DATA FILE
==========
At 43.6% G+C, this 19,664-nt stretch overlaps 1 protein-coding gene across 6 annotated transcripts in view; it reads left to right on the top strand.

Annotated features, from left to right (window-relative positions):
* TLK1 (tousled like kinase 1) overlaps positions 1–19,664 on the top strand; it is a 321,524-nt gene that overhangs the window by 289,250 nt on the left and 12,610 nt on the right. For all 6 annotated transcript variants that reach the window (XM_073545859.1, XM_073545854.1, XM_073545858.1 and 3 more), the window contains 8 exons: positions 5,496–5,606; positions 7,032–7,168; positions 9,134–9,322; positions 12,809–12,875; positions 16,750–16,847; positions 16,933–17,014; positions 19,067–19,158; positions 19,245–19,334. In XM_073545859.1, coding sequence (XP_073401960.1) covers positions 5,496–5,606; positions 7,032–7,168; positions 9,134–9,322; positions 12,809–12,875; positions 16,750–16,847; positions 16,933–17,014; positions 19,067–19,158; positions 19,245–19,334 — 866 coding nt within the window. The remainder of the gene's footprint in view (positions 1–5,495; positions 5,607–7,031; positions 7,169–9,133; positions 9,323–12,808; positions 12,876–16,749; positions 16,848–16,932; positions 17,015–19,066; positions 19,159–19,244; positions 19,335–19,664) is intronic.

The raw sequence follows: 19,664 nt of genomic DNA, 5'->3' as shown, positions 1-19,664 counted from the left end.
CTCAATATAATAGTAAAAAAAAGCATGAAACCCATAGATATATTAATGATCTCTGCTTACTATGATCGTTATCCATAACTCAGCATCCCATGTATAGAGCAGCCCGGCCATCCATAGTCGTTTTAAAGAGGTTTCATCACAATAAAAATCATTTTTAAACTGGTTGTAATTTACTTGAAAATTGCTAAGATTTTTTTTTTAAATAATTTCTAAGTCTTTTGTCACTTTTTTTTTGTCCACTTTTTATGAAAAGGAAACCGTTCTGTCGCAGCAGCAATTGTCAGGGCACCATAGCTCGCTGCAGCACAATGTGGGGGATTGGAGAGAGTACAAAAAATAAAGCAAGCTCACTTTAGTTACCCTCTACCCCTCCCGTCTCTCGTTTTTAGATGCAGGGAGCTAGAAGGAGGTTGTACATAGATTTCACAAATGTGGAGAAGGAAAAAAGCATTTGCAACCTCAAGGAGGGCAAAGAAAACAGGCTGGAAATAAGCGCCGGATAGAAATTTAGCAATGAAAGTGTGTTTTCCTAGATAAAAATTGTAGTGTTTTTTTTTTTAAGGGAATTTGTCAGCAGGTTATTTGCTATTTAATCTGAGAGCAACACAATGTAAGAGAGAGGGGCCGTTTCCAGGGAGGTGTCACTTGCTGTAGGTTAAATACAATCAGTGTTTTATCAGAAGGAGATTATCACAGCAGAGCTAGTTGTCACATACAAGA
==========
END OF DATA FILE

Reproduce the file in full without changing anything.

At 43.6% G+C, this 19,664-nt stretch overlaps 1 protein-coding gene across 6 annotated transcripts in view; it reads left to right on the top strand.

Annotated features, from left to right (window-relative positions):
* TLK1 (tousled like kinase 1) overlaps positions 1–19,664 on the top strand; it is a 321,524-nt gene that overhangs the window by 289,250 nt on the left and 12,610 nt on the right. For all 6 annotated transcript variants that reach the window (XM_073545859.1, XM_073545854.1, XM_073545858.1 and 3 more), the window contains 8 exons: positions 5,496–5,606; positions 7,032–7,168; positions 9,134–9,322; positions 12,809–12,875; positions 16,750–16,847; positions 16,933–17,014; positions 19,067–19,158; positions 19,245–19,334. In XM_073545859.1, coding sequence (XP_073401960.1) covers positions 5,496–5,606; positions 7,032–7,168; positions 9,134–9,322; positions 12,809–12,875; positions 16,750–16,847; positions 16,933–17,014; positions 19,067–19,158; positions 19,245–19,334 — 866 coding nt within the window. The remainder of the gene's footprint in view (positions 1–5,495; positions 5,607–7,031; positions 7,169–9,133; positions 9,323–12,808; positions 12,876–16,749; positions 16,848–16,932; positions 17,015–19,066; positions 19,159–19,244; positions 19,335–19,664) is intronic.

The raw sequence follows: 19,664 nt of genomic DNA, 5'->3' as shown, positions 1-19,664 counted from the left end.
CTCAATATAATAGTAAAAAAAAGCATGAAACCCATAGATATATTAATGATCTCTGCTTACTATGATCGTTATCCATAACTCAGCATCCCATGTATAGAGCAGCCCGGCCATCCATAGTCGTTTTAAAGAGGTTTCATCACAATAAAAATCATTTTTAAACTGGTTGTAATTTACTTGAAAATTGCTAAGATTTTTTTTTTAAATAATTTCTAAGTCTTTTGTCACTTTTTTTTTGTCCACTTTTTATGAAAAGGAAACCGTTCTGTCGCAGCAGCAATTGTCAGGGCACCATAGCTCGCTGCAGCACAATGTGGGGGATTGGAGAGAGTACAAAAAATAAAGCAAGCTCACTTTAGTTACCCTCTACCCCTCCCGTCTCTCGTTTTTAGATGCAGGGAGCTAGAAGGAGGTTGTACATAGATTTCACAAATGTGGAGAAGGAAAAAAGCATTTGCAACCTCAAGGAGGGCAAAGAAAACAGGCTGGAAATAAGCGCCGGATAGAAATTTAGCAATGAAAGTGTGTTTTCCTAGATAAAAATTGTAGTGTTTTTTTTTTTAAGGGAATTTGTCAGCAGGTTATTTGCTATTTAATCTGAGAGCAACACAATGTAAGAGAGAGGGGCCGTTTCCAGGGAGGTGTCACTTGCTGTAGGTTAAATACAATCAGTGTTTTATCAGAAGGAGATTATCACAGCAGAGCTAGTTGTCACATACAAGA